It’s not an easy task, complicated by subtle power plays; Robert Prosky, cast as a party kingmaker, harrumphs like Sydney Greenstreet as he manipulates the political landscape. A further deterrent is Brandt’s own fractured nature; boldly statesmanlike in public, melancholy and indecisive in private, given to drink and womanizing, and possibly suicidal, as Naughton tiptoes to the very edge of the second level of Peter J. Davidson’s two-tiered set when the bleakness becomes unbearable. His loyal aide, Gunter Guillaume (Richard Thomas), keeps the red wine, the women, and the jokes coming, and emerges from the margins, "a hat stand in the corner," to a position of prominence, soon privy to state as well as personal secrets. But Guillaume is an East German spy, who reports to a controller (Michael Cumpsty) positioned to the side of the stage. The staging, by director Michael Blakemore (a frequent Frayn collaborator), is felicitous; Guillaume’s dispatches, often wryly humorous, help untangle with politics, the arena of the show but not its core.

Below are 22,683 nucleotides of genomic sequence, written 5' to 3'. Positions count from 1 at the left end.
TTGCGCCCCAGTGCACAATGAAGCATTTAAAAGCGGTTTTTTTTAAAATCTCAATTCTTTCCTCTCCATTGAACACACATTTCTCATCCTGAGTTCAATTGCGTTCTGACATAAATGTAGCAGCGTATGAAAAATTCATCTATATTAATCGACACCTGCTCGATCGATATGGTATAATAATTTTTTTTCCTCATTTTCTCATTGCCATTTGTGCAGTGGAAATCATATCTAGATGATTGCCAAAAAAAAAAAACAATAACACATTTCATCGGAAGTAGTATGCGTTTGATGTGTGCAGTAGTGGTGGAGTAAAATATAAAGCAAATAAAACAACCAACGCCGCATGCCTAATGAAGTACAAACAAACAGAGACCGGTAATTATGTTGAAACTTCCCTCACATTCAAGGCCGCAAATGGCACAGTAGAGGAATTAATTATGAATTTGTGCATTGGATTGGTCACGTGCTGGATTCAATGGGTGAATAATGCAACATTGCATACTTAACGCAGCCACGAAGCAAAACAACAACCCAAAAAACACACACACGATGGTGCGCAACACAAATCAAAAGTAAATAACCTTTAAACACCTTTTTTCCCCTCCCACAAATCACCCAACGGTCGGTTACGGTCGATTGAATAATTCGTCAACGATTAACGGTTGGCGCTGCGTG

There are several things going on here: A smartly acted comedy of manners among the wheeler-dealers, and a love story, as Guillaume, initially dismissed as a "greasy" operator, becomes completely infatuated with Brandt. In one key scene, I think a blending of Mark Henderson’s mathematically judged lighting (from PRG) suggests that Brandt, talking freely of the masks he wore and identities he assumed earlier in his life, returns the affection. A nice twist throughout is that the two men peer into each other’s souls but never comprehend the surfaces, whereas a typical story of this type goes in precisely the other direction. Whatever you think, Democracy is several notches above other Broadway fare this season, and is commendable simply for having more than one person onstage, talking more about issues and less about themselves.